Federal Court Refuses to Interfere in Administrative Process

Today the Federal Court issued its decision in Northern Cross (Yukon) Limited v Canada (Attorney General, 2017 FC 622. The case concerns an application for judicial review pursued by a company involved in the exploration for and potential development of crude oil and natural gas in Yukon. A designated office of the Yukon Environmental and Socio-economic Assessment Board determined to refer the project to the Executive Committee of the Board for a screening because, after taking into account any mitigative measures included in the project proposal, it could not determine whether the project would likely have significant adverse socio-economic effects. The company applied for judicial review of that decision.

The Court accepted the argument of the Respondent and the Board and held that the applicant's application for judicial review was premature. Absent exceptional circumstances, the Court will not interfere with an ongoing administrative process until after that process has been completed or until the available, effective remedies have been exhausted. A designated office's decision may be subject to judicial review when the designated office makes a recommendation to the decision body or bodies for the project to be allowed, not allowed, or allowed with terms and conditions. A decision to refer assessment of a project to the Executive Committee for a screening does not complete or end the administrative assessment of a project before the Board. A referral decision is merely one to continue the assessment of a project at a higher level in the review process established under the Act.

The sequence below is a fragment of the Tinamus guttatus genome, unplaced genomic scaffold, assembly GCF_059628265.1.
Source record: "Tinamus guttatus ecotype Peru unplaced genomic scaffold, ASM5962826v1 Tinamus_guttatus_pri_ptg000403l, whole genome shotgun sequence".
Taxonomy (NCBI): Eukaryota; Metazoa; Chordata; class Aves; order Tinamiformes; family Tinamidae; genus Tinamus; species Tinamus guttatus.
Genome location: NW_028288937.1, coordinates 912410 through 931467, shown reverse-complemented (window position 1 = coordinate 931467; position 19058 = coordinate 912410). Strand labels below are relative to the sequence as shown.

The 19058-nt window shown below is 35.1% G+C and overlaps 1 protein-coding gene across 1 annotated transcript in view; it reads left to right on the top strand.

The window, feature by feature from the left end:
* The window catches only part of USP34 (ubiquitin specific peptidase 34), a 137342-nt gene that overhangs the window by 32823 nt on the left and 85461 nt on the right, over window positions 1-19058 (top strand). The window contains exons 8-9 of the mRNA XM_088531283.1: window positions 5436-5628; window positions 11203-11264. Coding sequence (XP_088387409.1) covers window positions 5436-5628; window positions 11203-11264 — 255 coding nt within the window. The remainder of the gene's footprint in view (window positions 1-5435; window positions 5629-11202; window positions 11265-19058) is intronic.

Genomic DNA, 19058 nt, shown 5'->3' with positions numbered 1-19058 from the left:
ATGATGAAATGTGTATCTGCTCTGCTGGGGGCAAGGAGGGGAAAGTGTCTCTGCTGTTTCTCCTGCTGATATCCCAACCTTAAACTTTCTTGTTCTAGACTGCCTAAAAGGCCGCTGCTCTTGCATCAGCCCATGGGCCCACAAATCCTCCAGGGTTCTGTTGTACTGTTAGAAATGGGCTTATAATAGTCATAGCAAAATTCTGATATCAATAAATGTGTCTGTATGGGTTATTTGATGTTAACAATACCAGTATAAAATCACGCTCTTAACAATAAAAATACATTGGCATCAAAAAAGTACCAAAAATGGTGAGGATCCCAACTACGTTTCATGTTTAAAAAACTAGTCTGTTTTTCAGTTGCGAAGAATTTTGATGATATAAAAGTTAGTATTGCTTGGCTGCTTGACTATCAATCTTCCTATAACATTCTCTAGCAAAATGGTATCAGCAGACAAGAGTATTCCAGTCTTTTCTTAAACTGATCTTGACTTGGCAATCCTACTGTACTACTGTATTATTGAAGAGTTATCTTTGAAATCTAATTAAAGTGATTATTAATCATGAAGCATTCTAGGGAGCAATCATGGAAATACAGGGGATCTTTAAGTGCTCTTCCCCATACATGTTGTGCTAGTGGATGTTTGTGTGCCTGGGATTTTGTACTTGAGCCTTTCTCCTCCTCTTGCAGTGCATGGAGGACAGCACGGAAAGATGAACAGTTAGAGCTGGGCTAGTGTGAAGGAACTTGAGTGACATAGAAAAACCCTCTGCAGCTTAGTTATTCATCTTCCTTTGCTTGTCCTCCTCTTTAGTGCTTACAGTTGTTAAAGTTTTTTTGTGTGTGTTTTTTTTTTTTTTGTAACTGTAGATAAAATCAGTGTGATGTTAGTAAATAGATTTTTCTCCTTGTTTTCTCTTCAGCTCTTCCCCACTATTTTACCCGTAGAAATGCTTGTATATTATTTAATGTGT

This decision accords with the jurisprudence that holds that generally speaking courts are reluctant to review the merits of an administrative decision until it has been finalized. Applications for judicial review are properly brought at the conclusion of an administrative process after all issues have been determined and the reviewing court has the benefit of the complete record.

Alison M. Latimer and Joseph J. Arvay, Q.C., acted for the Board in this proceeding. To read the full decision, click here.

We have broad experience in administrative law matters, including environmental assessment procedures.

Alison M. Latimer and Joseph J. Arvay, Q.C. are called to the bar in the Yukon.